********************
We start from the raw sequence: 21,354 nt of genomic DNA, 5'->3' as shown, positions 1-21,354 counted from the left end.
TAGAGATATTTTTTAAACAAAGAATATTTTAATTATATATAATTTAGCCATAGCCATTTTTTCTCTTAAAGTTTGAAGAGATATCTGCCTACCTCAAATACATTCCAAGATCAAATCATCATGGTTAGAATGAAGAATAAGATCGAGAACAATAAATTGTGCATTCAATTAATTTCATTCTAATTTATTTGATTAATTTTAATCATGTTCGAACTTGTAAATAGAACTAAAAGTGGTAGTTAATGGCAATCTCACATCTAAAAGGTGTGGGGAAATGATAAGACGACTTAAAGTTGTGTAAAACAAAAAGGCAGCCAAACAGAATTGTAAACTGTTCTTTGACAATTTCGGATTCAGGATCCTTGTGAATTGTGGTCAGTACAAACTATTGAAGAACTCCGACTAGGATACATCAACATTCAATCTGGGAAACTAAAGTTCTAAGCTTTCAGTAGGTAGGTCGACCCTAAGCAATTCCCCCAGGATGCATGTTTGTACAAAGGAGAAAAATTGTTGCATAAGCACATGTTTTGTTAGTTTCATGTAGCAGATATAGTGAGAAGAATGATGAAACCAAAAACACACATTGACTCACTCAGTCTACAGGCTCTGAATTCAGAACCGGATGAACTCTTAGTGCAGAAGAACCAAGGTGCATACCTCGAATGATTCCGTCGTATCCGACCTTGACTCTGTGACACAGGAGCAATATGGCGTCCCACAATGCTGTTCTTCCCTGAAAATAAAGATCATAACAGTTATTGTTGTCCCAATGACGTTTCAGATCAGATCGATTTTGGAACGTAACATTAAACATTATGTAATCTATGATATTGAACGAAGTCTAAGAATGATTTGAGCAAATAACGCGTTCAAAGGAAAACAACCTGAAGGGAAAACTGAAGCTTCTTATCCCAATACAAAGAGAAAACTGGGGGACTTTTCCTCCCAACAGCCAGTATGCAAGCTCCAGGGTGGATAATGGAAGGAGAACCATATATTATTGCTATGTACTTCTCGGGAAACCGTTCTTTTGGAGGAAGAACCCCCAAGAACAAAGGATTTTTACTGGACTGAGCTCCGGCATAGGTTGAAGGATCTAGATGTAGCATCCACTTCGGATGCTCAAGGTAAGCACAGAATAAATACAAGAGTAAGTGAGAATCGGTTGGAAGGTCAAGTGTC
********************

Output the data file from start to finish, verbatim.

We start from the raw sequence: 21,354 nt of genomic DNA, 5'->3' as shown, positions 1-21,354 counted from the left end.
TAGAGATATTTTTTAAACAAAGAATATTTTAATTATATATAATTTAGCCATAGCCATTTTTTCTCTTAAAGTTTGAAGAGATATCTGCCTACCTCAAATACATTCCAAGATCAAATCATCATGGTTAGAATGAAGAATAAGATCGAGAACAATAAATTGTGCATTCAATTAATTTCATTCTAATTTATTTGATTAATTTTAATCATGTTCGAACTTGTAAATAGAACTAAAAGTGGTAGTTAATGGCAATCTCACATCTAAAAGGTGTGGGGAAATGATAAGACGACTTAAAGTTGTGTAAAACAAAAAGGCAGCCAAACAGAATTGTAAACTGTTCTTTGACAATTTCGGATTCAGGATCCTTGTGAATTGTGGTCAGTACAAACTATTGAAGAACTCCGACTAGGATACATCAACATTCAATCTGGGAAACTAAAGTTCTAAGCTTTCAGTAGGTAGGTCGACCCTAAGCAATTCCCCCAGGATGCATGTTTGTACAAAGGAGAAAAATTGTTGCATAAGCACATGTTTTGTTAGTTTCATGTAGCAGATATAGTGAGAAGAATGATGAAACCAAAAACACACATTGACTCACTCAGTCTACAGGCTCTGAATTCAGAACCGGATGAACTCTTAGTGCAGAAGAACCAAGGTGCATACCTCGAATGATTCCGTCGTATCCGACCTTGACTCTGTGACACAGGAGCAATATGGCGTCCCACAATGCTGTTCTTCCCTGAAAATAAAGATCATAACAGTTATTGTTGTCCCAATGACGTTTCAGATCAGATCGATTTTGGAACGTAACATTAAACATTATGTAATCTATGATATTGAACGAAGTCTAAGAATGATTTGAGCAAATAACGCGTTCAAAGGAAAACAACCTGAAGGGAAAACTGAAGCTTCTTATCCCAATACAAAGAGAAAACTGGGGGACTTTTCCTCCCAACAGCCAGTATGCAAGCTCCAGGGTGGATAATGGAAGGAGAACCATATATTATTGCTATGTACTTCTCGGGAAACCGTTCTTTTGGAGGAAGAACCCCCAAGAACAAAGGATTTTTACTGGACTGAGCTCCGGCATAGGTTGAAGGATCTAGATGTAGCATCCACTTCGGATGCTCAAGGTAAGCACAGAATAAATACAAGAGTAAGTGAGAATCGGTTGGAAGGTCAAGTGTC